Capillary Concrete bunkers ‘much cheaper than alternative options,’ says club estates manager
NORWICH, England (Oct. 14. 2019) — The new Royal Norwich course in Norfolk, England, which opened in September, lauds the installation of the Capillary Concrete liner system in its 60 bunkers.
The course, designed by Ross McMurray of European Golf Design, is located on the site of the former Weston Park course, which Royal Norwich acquired after selling its existing site for housing development.
“When we planned this project, we knew the soils in this area had small stones in, and the old Royal Norwich always had a reputation for stones in its bunkers,” says club director and estates manager Peter Todd. “In fact, we could see the stones clearly as soon as we started construction, so it was obvious we would need a good liner for our bunkers.”
“When I was looking at the specification of the project, I was contiunally asking myself ‘How can we make this members’ club as maintenance-friendly as possible?’” says Todd. “One answer was to build no more bunkers that was necessary – we really only have bunkers where they are necessary for strategy, not for aesthetics.
“Second was to ensure no contamination and as few washouts as possible. Third was to recognize that this is a 330-acre site and it’s full of animals – rabbits especially – that like to burrow in sand. Deal with all those issues and we would have a maintenance-friendly course.”
Todd and his crew tested a number of different bunker liner solutions, including rubber-based, geo-texile and polymer-based products.
“Most of the liners are good at getting rid of water, but that isn’t the whole issue,” he says. “In winter, yes, you want the water out of the bunker as quickly as possible, but in summer, unless you have a sand that packs tightly and holds some water, you end up with a bunker face that plugs easily. The rubber-based liners are effective, but the color is wrong, and when it shows through it doesn’t look good, so you always have to ensure that there is plenty of sand in your bunkers, and they want you to put in a base layer too, which increases cost.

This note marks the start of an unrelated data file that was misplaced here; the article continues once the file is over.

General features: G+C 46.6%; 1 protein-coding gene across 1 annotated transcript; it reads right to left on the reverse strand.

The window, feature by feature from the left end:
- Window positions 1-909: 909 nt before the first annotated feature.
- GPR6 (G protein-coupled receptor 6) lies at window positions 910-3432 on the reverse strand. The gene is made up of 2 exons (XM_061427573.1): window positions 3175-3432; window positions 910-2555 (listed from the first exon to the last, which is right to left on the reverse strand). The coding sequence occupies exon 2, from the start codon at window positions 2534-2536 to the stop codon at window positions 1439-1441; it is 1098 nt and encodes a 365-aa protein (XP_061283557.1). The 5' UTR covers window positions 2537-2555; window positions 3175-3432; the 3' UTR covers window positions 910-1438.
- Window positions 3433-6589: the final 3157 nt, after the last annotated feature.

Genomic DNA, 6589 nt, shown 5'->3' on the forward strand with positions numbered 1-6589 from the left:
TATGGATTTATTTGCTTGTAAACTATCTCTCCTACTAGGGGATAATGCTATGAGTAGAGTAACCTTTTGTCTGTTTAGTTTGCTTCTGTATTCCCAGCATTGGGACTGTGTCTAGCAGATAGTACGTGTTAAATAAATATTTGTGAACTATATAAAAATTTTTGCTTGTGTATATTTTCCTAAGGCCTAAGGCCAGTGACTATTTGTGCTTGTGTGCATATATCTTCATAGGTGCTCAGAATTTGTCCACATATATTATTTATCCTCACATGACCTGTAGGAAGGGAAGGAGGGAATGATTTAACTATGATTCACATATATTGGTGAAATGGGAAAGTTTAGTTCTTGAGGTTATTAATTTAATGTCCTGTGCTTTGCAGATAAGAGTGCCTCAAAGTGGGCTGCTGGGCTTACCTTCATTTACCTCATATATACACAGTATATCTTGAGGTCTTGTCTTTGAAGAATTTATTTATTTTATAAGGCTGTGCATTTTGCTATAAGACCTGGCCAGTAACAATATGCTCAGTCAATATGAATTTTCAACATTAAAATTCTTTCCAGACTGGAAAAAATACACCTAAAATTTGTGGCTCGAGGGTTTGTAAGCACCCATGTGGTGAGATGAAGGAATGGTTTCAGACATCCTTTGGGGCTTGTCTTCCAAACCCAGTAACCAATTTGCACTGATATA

“Fabric liners: well, when rabbits burrow, they fluff up the liner, which increases the likelihood that golfers will snag it. And the solutions that involve installing an aggregate and spraying it with polymer worry me, because how can you be sure that the polymer will be sprayed evenly. Plus there are quite severe restrictions on the weather conditions in which you can apply the polymer.”
“Concrete is a known product,” he continues. “If you put that in your bunkers, and at some time in the future you want to change it, you dig it out, break it up and use it for rubble. That makes it more sustainable – other products are not so easy to dispose of. Rubber, for example, is considered as hazardous waste.”
Todd used a local concrete contractor to install the Capillary Concrete product.
“We did 60 bunkers in 13 days; it was very efficient,” he says. “The contractor has spent decades laying concrete, and we worked closely with Capillary Concrete themselves, and their distributor Border Sports to ensure we had the methodology right. The cost worked out great – it was around half the price of the two-layer solutions. We finished installation at the beginning of July, and were in a great position to do the final preparations for our opening in September.”